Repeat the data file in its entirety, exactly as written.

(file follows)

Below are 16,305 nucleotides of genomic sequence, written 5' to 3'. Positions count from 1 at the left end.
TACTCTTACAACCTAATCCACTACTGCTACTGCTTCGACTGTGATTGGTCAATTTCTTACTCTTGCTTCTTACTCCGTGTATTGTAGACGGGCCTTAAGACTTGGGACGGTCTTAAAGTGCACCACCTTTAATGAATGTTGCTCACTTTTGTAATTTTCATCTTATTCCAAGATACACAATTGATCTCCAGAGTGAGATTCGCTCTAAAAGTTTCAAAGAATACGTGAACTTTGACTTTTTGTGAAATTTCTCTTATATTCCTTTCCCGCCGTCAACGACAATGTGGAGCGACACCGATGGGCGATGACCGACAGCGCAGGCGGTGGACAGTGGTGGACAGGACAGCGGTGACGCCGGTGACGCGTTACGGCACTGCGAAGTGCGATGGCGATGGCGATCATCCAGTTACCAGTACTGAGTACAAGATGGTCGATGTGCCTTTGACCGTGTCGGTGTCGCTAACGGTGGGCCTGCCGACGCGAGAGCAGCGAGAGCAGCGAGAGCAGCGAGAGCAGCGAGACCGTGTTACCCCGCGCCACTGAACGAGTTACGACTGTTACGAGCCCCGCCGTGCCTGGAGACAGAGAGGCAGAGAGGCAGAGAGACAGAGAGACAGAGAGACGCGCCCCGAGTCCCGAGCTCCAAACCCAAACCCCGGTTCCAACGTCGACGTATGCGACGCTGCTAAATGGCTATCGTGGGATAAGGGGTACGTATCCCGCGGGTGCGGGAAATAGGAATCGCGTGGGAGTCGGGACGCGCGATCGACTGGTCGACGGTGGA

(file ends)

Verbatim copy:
Below are 16,305 nucleotides of genomic sequence, written 5' to 3'. Positions count from 1 at the left end.
TACTCTTACAACCTAATCCACTACTGCTACTGCTTCGACTGTGATTGGTCAATTTCTTACTCTTGCTTCTTACTCCGTGTATTGTAGACGGGCCTTAAGACTTGGGACGGTCTTAAAGTGCACCACCTTTAATGAATGTTGCTCACTTTTGTAATTTTCATCTTATTCCAAGATACACAATTGATCTCCAGAGTGAGATTCGCTCTAAAAGTTTCAAAGAATACGTGAACTTTGACTTTTTGTGAAATTTCTCTTATATTCCTTTCCCGCCGTCAACGACAATGTGGAGCGACACCGATGGGCGATGACCGACAGCGCAGGCGGTGGACAGTGGTGGACAGGACAGCGGTGACGCCGGTGACGCGTTACGGCACTGCGAAGTGCGATGGCGATGGCGATCATCCAGTTACCAGTACTGAGTACAAGATGGTCGATGTGCCTTTGACCGTGTCGGTGTCGCTAACGGTGGGCCTGCCGACGCGAGAGCAGCGAGAGCAGCGAGAGCAGCGAGAGCAGCGAGACCGTGTTACCCCGCGCCACTGAACGAGTTACGACTGTTACGAGCCCCGCCGTGCCTGGAGACAGAGAGGCAGAGAGGCAGAGAGACAGAGAGACAGAGAGACGCGCCCCGAGTCCCGAGCTCCAAACCCAAACCCCGGTTCCAACGTCGACGTATGCGACGCTGCTAAATGGCTATCGTGGGATAAGGGGTACGTATCCCGCGGGTGCGGGAAATAGGAATCGCGTGGGAGTCGGGACGCGCGATCGACTGGTCGACGGTGGA